Due to the high surface area of DSG films and aligned nanorod arrays, energy storage applications of DSG thin films have been explored. Electrochemical performance of carbon nanostructures fabricated by DSG has been studied by the Brett group to investigate the potential application as supercapacitors (Kiema and Brett, 2004). They found that post-deposition treatment was needed to improve the electrode reactivity. The use of DSG nanostructures for hydrogen storage has been explored extensively. Early works showed that LaNi5 (Devi et al., 2001), Cr-coated TiNi (Singh et al., 2007), and MmNi4.5Al0.5 (Jain et al., 2000, 2008) thin films deposited by OAD at high θ angles had better hydrogen storage performance. Very recently, different groups have shown that Mg can form nanoblade morphology due to OAD growth, and they exhibit improved hydrogen storage thermodynamics (Tang et al., 2007; He et al., 2008a,c). Once the surface of the Mg nanoblades were decorated with catalysts such as Pt, Pd, or V, both the thermodynamics and the kinetics of the hydrogen adsorption and desorption could be improved (He and Zhao, 2009a,b; Bayca et al., 2011; Liu et al., 2011; Liu and Wang, 2012). The amount of reversible hydrogen in V decorated Mg nanoblades was found to be less than 6 wt.%, which was slightly smaller than the theoretical value 7.6 wt.% of MgH2. The material could absorb hydrogen to saturation within 7 min at 570 K, and desorb hydrogen almost completely within 15 min at 570 K (He and Zhao, 2009a). The absorption activation energy was estimated to be 35.0 ± 1.2 kJ/mol H2 and desorption activation energy 65.0 ± 0.3 kJ/mol H2. Both were much lower than the desorption energy of 141 kJ/mol H2 for MgH2 film (Checchetto et al., 2005) and 156 kJ/mol H2 for MgH2 powder (Huot et al., 1999). If the catalyst decorated nanoblades are protected by polymer (Parylene) coating through vapor deposition, air stable hydrogen storage material can be achieved (Liu et al., 2013a).
Dynamic shadowing growth has also been used to fabricate electrodes for battery applications, especially the anodes of Li+ battery. Si nanorods fabricated by DSG have demonstrated >3000 mAh/g capacity by Brett and Lu group (Fleischauer et al., 2009; Teki et al., 2009). However, silicon exhibits large volume changes (about 300%) upon Li insertion and extraction. The stress induced by this volume change causes cracking, pulverization, and peeling of the underlying current collector, which leads to loss of electrical contact, formation of additional solid-electrolyte-interphase layer, and eventual fading of capacity. To circumvent this problem, stress compliant layer has been engineered. Lu group designed a carbon nanorod/Al capped layer to release the stress of Si nanorods during the Li+ shuttling (Krishnan et al., 2011), while Zhao group used the Si–Cu composite nanorods and Si–Cu composition-graded nanorods to reduce the stress effect (Au et al., 2011; He et al., 2012). Recently Mullins’ group showed that control oxidation of Si nanorods or Si1 − xGex composite nanorods could greatly improve the anode performance (Abel et al., 2012, 2013a). Other anode materials fabricated by DSG, such as Al (Au et al., 2010; Sharma et al., 2013), Ge (Abel et al., 2013b), TiO2 (Lin et al., 2011), and WO3 (Figueroa et al., 2007), have also been explored for Li+ battery applications.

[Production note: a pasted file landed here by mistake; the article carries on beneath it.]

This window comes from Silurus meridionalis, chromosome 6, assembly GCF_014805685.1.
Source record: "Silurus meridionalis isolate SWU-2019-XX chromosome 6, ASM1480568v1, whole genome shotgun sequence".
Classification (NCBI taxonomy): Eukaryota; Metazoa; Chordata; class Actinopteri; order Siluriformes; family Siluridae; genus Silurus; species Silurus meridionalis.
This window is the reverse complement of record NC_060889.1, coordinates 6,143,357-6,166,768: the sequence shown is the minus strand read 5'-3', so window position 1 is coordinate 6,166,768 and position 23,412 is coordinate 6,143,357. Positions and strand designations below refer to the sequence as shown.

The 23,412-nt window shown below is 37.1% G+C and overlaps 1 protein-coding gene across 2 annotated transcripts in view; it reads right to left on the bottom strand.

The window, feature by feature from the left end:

The porous nature of DSG thin films also has found applications as fuel cell electrodes or catalyst supporting structures. Both Gall and Karabacak groups showed that the Pt nanoparticles/nanorods fabricated by DSG could improve the oxygen reduction reaction with a high mass-specific performance (Gasda et al., 2009; Khudhayer et al., 2011). The catalytic performance of fuel electrodes was further improved by multilayer Pt/Ru nanorods (Yoo et al., 2010) and Pt–Ni alloy nanorods (Kariuki et al., 2013). In fact, the mass-specific activity of the Pt–Ni alloy nanorods was found to be a factor of 2.3-3.5 higher than that of pure Pt nanorods of the same dimensions. Conductive DSG nanorods, such as Ti (Bonakdarpour et al., 2008), C (Gasda et al., 2010), Cr (Khudhayer et al., 2012), Ni (Francis et al., 2013), and niobium oxides (Bonakdarpour et al., 2012), were also used as catalyst supporting structures to reduce the loading of Pt in fuel cell electrodes.